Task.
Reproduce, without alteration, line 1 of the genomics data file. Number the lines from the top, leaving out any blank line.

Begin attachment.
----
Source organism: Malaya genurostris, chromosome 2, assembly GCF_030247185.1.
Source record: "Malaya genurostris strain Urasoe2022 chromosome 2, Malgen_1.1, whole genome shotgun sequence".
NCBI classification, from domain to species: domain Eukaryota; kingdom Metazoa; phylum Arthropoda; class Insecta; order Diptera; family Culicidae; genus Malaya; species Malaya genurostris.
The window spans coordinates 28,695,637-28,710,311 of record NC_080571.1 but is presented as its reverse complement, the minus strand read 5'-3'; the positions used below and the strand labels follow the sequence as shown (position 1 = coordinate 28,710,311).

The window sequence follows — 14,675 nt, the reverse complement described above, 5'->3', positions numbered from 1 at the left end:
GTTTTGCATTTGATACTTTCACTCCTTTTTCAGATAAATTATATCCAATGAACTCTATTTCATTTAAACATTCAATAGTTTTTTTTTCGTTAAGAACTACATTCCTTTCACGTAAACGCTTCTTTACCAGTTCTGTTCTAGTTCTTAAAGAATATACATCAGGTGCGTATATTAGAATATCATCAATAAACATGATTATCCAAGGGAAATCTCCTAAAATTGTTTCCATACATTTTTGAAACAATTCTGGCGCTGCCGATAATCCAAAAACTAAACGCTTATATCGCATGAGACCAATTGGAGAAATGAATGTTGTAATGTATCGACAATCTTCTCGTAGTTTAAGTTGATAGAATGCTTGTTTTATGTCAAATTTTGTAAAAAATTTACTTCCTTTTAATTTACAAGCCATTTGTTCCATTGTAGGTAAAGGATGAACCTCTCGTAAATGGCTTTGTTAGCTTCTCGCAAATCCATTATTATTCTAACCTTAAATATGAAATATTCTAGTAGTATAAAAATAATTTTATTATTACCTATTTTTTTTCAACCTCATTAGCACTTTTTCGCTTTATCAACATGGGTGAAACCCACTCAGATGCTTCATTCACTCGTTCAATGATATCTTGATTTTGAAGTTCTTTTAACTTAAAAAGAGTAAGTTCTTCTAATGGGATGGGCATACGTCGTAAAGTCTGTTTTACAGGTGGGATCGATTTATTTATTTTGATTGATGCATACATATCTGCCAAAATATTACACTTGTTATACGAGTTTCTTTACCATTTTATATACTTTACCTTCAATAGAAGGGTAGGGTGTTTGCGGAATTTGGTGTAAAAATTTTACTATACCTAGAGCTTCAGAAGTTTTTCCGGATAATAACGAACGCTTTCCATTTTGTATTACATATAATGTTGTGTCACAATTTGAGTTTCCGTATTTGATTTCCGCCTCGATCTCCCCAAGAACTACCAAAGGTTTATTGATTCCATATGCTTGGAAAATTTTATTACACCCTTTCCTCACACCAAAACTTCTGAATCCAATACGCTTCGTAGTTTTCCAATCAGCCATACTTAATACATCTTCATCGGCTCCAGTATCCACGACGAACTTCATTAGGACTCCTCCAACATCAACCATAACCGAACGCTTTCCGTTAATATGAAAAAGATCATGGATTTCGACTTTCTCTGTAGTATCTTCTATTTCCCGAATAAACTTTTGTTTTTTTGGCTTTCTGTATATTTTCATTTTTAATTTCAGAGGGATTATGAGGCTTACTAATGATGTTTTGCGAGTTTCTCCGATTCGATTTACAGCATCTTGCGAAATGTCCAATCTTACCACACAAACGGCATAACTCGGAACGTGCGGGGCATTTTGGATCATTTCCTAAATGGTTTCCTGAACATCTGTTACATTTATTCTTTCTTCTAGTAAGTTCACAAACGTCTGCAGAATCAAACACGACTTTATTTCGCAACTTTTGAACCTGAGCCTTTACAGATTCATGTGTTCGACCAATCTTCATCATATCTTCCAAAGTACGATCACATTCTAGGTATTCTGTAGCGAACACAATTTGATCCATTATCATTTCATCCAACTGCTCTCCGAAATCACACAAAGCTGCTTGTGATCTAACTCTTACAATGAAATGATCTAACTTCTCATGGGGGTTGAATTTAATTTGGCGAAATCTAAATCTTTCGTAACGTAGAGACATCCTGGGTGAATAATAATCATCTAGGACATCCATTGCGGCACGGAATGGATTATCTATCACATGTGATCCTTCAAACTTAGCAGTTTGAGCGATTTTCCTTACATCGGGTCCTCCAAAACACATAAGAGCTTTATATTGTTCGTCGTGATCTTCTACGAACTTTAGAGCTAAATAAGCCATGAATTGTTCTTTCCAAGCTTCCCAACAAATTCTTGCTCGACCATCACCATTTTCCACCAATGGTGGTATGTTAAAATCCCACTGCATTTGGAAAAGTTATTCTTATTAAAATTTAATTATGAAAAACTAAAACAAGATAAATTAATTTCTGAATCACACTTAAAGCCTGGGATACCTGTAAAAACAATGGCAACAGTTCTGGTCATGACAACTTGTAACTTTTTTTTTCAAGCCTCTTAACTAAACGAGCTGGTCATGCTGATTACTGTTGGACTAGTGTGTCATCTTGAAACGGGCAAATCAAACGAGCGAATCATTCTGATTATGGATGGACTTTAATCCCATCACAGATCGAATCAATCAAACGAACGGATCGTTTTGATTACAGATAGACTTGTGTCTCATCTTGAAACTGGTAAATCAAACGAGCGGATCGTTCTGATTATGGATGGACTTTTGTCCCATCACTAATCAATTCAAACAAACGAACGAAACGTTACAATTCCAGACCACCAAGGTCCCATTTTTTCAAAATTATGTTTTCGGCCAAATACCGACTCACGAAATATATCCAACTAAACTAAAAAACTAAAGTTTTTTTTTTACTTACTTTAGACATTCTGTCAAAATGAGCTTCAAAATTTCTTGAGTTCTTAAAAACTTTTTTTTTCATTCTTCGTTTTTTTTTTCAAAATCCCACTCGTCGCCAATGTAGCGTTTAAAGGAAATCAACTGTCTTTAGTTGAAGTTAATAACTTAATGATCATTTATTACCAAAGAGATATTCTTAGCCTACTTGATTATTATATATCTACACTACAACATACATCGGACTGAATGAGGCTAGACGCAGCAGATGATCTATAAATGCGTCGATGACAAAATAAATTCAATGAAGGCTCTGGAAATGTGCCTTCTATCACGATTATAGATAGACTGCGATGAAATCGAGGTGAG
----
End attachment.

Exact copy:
Source organism: Malaya genurostris, chromosome 2, assembly GCF_030247185.1.